41
Wang JZ, Du Z, Payattakool R, Yu PS, Chen CF. A new method to measure the semantic similarity of go terms. Bioinformatics. 2007; 23(10):1274–81.
 42
Glover F. Tabu search and adaptive memory programming — advances, applications and challenges. In: Interfaces in Computer Science and Operations Research: Advances in Metaheuristics, Optimization, and Stochastic Modeling Technologies. Boston: Springer: 1997. p. 1–75.
 43
DuboisLacoste J, LópezIbáñez M, Stützle T. Anytime pareto local search. Eur J Oper Res. 2015; 243(2):369–85.
 44
Mukhopadhyay A, Maulik U, Bandyopadhyay S. A survey of multiobjective evolutionary clustering. ACM Comput Surv. 2015; 47(4):61.
 45
Pakhira MK, Bandyopadhyay S, Maulik U. Validity index for crisp and fuzzy clusters. Pattern Recog. 2004; 37(3):487–501.
 46
Mukhopadhyay A, Maulik U. Multiobjective approach to categorical data clustering. In: 2007 IEEE Congress on Evolutionary Computation. New York: Institute of Electrical and Electronics Engineers (IEEE): 2007. p. 1296–303.
 47
Xie XL, Beni G. A validity measure for fuzzy clustering. IEEE Trans Pattern Anal Mach Intell. 1991; 13(8):841–7.
 48
Handl J, Knowles J. An evolutionary approach to multiobjective clustering. Evol Comput IEEE Trans. 2007; 11(1):56–76.
 49
Ripon KSN, Tsang CH, Kwong S, Ip MK. Multiobjective evolutionary clustering using variablelength real jumping genes genetic algorithm. In: Proceedings of the 18th International Conference on Pattern Recognition  Volume 01. ICPR ’06. Washington, DC: IEEE Computer Society: 2006. p. 1200–3.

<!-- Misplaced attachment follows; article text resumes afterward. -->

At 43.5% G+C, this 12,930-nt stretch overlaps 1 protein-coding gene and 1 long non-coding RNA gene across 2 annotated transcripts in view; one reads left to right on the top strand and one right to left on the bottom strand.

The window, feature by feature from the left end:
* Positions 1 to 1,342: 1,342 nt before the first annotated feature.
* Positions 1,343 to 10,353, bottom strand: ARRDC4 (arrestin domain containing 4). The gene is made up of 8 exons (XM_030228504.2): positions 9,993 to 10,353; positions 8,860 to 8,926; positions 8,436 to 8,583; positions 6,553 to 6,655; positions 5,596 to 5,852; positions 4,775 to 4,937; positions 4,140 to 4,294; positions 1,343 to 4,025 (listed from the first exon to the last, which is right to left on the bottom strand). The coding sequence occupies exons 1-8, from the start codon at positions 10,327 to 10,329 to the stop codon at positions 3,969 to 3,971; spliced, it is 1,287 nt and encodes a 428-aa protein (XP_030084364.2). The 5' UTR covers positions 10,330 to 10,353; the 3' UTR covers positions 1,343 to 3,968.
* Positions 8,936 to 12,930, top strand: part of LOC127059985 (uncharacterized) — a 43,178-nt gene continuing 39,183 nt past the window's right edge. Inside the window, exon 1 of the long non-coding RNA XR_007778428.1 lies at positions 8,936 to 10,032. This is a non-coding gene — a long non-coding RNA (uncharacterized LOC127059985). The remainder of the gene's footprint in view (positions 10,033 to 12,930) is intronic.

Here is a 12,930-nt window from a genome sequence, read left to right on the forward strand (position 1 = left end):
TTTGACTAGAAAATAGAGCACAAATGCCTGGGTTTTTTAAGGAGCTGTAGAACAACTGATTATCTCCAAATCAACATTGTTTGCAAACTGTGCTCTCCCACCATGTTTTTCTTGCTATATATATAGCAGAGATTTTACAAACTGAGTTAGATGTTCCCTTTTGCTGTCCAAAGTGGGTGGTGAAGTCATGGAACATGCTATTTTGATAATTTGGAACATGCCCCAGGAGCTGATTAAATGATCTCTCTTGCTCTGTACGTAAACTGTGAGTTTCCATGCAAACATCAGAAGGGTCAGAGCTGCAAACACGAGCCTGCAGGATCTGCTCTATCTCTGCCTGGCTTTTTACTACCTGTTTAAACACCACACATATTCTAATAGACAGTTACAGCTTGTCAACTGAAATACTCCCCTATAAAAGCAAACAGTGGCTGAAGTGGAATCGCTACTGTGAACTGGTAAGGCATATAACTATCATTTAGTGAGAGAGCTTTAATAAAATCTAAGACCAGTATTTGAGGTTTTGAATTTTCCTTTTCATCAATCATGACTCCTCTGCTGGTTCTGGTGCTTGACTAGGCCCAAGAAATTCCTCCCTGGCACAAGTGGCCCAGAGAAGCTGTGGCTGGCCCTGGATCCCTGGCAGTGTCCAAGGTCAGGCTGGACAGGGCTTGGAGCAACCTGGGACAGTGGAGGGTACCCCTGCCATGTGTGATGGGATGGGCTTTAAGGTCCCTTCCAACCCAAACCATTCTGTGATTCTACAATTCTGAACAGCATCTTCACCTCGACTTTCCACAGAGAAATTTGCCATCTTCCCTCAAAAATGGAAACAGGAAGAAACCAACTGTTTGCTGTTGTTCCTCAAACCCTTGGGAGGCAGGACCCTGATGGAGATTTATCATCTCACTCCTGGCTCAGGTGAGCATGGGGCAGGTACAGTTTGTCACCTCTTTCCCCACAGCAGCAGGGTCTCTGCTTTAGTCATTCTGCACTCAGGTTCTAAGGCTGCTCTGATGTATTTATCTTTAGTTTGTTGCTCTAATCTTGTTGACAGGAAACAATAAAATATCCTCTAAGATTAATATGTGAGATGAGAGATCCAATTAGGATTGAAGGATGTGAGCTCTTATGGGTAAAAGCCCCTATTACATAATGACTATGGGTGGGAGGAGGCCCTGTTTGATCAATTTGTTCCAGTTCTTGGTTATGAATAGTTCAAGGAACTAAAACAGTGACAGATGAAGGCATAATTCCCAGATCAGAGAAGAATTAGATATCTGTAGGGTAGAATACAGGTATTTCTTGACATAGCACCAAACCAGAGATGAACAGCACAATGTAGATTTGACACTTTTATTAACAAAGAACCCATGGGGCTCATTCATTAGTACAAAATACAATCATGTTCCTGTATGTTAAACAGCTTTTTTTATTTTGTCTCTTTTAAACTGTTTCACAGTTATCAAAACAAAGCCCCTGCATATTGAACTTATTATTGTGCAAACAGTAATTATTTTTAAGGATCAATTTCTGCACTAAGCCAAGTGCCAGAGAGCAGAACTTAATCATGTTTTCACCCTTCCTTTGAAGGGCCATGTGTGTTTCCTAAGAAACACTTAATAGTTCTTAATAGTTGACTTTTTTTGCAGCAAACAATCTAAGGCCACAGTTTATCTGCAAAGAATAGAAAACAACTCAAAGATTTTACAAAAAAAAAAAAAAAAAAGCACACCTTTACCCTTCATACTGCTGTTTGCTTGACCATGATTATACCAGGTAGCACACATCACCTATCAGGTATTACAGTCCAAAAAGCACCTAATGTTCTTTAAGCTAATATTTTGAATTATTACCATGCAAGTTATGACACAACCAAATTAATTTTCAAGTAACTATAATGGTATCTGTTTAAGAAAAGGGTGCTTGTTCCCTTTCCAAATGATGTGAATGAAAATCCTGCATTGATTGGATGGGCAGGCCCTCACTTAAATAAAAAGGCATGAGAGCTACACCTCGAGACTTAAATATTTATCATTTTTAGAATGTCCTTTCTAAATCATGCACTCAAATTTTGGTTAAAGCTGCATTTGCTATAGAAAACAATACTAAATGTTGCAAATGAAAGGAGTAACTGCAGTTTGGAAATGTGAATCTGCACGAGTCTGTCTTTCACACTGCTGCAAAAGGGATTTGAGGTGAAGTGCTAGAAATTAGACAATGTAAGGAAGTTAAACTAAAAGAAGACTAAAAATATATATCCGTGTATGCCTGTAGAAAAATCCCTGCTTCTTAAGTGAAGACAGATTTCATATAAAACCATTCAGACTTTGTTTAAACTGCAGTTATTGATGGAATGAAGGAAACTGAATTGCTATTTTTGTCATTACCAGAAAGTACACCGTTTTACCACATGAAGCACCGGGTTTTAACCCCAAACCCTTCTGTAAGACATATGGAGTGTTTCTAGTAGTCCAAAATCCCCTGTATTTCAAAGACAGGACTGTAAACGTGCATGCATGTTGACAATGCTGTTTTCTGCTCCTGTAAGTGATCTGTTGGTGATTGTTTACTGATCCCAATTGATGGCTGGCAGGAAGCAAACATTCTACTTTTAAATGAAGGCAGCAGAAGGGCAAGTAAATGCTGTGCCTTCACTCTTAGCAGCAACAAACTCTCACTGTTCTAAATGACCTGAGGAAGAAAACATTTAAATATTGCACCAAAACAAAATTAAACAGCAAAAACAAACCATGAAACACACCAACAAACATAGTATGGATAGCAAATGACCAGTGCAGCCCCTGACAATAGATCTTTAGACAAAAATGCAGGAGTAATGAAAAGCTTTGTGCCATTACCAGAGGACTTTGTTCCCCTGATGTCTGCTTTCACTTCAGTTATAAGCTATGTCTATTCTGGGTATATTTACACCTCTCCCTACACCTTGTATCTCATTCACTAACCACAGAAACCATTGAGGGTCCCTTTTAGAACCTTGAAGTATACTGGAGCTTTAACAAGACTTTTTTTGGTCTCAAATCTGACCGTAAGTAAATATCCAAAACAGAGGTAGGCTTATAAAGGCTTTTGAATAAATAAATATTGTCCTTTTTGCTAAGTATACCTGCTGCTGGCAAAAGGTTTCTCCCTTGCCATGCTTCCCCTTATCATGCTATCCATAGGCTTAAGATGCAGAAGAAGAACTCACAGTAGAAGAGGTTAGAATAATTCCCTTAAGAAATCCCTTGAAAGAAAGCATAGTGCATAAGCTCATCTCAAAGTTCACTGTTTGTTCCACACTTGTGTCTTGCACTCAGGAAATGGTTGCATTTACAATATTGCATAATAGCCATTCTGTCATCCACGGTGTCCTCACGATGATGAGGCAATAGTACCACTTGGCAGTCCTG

50
Resende MGC, Ribeiro CC. Grasp with pathrelinking: Recent advances and applications. Oper Res Comput Sci Interfaces Ser. 2005; 32:29–63.
 51
Chaves AA, Lorena LAN. Clustering search algorithm for the capacitated centered clustering problem. Comput Oper Res. 2010; 37(3):552–8.
 52
Martí R, Campos V, Resende MGC, Duarte A. Multiobjective grasp with path relinking. Eur J Oper Res. 2015; 240(1):54–71.
 53
Drugan MM, Thierens D. Stochastic pareto local search: Pareto neighbourhood exploration and perturbation strategies. J Heuristics. 2012; 18(5):727–66.
 54
Rousseeuw PJ. Silhouettes: A graphical aid to the interpretation and validation of cluster analysis. J Comput Appl Math. 1987; 20:53–65.
 55
R Core Team. R: A Language and Environment for Statistical Computing. Vienna: R Foundation for Statistical Computing; 2017.
 56
Lucas A. amap: Another Multidimensional Analysis Package. Vienna: R Foundation for Statistical Computing; 2014.
 57
Yu G, Li F, Qin Y, Bo X, Wu Y, Wang S. Gosemsim: an r package for measuring semantic similarity among go terms and gene products. Bioinformatics. 2010; 26(7):976–8.
 58
Reymond P, Weber H, Damond M, Farmer EE. Differential gene expression in response to mechanical wounding and insect feeding in arabidopsis. Plant Cell. 2000; 12(5):707–19.
 59
Cho RJ, Campbell MJ, Winzeler EA, Steinmetz L, Conway A, Wodicka L, Wolfsberg TG, Gabrielian AE, Landsman D, Lockhart DJ, et al.A genomewide transcriptional analysis of the mitotic cell cycle. Mol Cell. 1998; 2(1):65–73.
 60
Chu S, DeRisi J, Eisen M, Mulholland J, Botstein D, Brown PO, Herskowitz I. The transcriptional program of sporulation in budding yeast. Science. 1998; 282(5389):699–705.
 61
Iyer VR, Eisen MB, Ross DT, Schuler G, Moore T, Lee JCF, Trent JM, Staudt LM, Hudson J, Boguski MS, Lashkari D, Shalon D, Botstein D, Brown PO. The transcriptional program in the response of human fibroblasts to serum. Science. 1999; 283(5398):83–7.
 62
Maulik U, Mukhopadhyay A, Bandyopadhyay S. Website: Combining ParetoOptimal Clusters Using Supervised Learning for Identifying Coexpressed Genes. http://anirbanmukhopadhyay.50webs.com/data.html. urldate:20160413.
 63
Saha S, Ekbal A, Gupta K, Bandyopadhyay S. Gene expression data clustering using a multiobjective symmetry based clustering technique. Comput Biol Med. 2013; 43(11):1965–77.
 64
Eisen MB, Spellman PT, Brown PO, Botstein D. Cluster analysis and display of genomewide expression patterns. Proc Natl Acad Sci. 1998; 95(25):14863–8.
 65
Deepika T, Porkodi R. A survey on microarray gene expression data sets in clustering and visualization plots. Int J Emerg Res Manag Technol. 2015; 4(3):56–66.